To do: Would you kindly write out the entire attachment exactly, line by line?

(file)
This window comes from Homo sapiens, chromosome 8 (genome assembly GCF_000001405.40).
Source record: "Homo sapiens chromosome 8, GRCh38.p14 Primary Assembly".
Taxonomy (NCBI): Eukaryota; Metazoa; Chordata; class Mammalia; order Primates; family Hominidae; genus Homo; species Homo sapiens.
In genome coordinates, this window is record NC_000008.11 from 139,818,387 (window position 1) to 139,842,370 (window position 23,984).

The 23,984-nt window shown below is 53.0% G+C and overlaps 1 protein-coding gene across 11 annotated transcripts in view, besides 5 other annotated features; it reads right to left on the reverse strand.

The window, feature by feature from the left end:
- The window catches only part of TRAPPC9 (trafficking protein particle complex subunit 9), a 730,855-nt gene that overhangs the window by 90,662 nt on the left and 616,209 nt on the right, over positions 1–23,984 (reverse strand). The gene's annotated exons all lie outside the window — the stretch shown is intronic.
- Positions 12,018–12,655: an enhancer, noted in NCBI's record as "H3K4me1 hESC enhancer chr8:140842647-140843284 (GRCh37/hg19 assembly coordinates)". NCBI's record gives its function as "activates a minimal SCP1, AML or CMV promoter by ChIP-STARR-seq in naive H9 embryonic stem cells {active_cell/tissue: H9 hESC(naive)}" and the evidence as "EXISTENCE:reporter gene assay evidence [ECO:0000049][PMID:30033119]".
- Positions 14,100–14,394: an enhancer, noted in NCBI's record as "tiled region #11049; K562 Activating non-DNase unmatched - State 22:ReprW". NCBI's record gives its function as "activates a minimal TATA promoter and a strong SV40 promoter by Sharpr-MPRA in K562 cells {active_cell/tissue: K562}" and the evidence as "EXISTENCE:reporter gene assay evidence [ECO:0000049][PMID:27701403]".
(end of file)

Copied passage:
This window comes from Homo sapiens, chromosome 8 (genome assembly GCF_000001405.40).
Source record: "Homo sapiens chromosome 8, GRCh38.p14 Primary Assembly".
Taxonomy (NCBI): Eukaryota; Metazoa; Chordata; class Mammalia; order Primates; family Hominidae; genus Homo; species Homo sapiens.
In genome coordinates, this window is record NC_000008.11 from 139,818,387 (window position 1) to 139,842,370 (window position 23,984).

The 23,984-nt window shown below is 53.0% G+C and overlaps 1 protein-coding gene across 11 annotated transcripts in view, besides 5 other annotated features; it reads right to left on the reverse strand.

The window, feature by feature from the left end:
- The window catches only part of TRAPPC9 (trafficking protein particle complex subunit 9), a 730,855-nt gene that overhangs the window by 90,662 nt on the left and 616,209 nt on the right, over positions 1–23,984 (reverse strand). The gene's annotated exons all lie outside the window — the stretch shown is intronic.
- Positions 12,018–12,655: an enhancer, noted in NCBI's record as "H3K4me1 hESC enhancer chr8:140842647-140843284 (GRCh37/hg19 assembly coordinates)". NCBI's record gives its function as "activates a minimal SCP1, AML or CMV promoter by ChIP-STARR-seq in naive H9 embryonic stem cells {active_cell/tissue: H9 hESC(naive)}" and the evidence as "EXISTENCE:reporter gene assay evidence [ECO:0000049][PMID:30033119]".
- Positions 14,100–14,394: an enhancer, noted in NCBI's record as "tiled region #11049; K562 Activating non-DNase unmatched - State 22:ReprW". NCBI's record gives its function as "activates a minimal TATA promoter and a strong SV40 promoter by Sharpr-MPRA in K562 cells {active_cell/tissue: K562}" and the evidence as "EXISTENCE:reporter gene assay evidence [ECO:0000049][PMID:27701403]".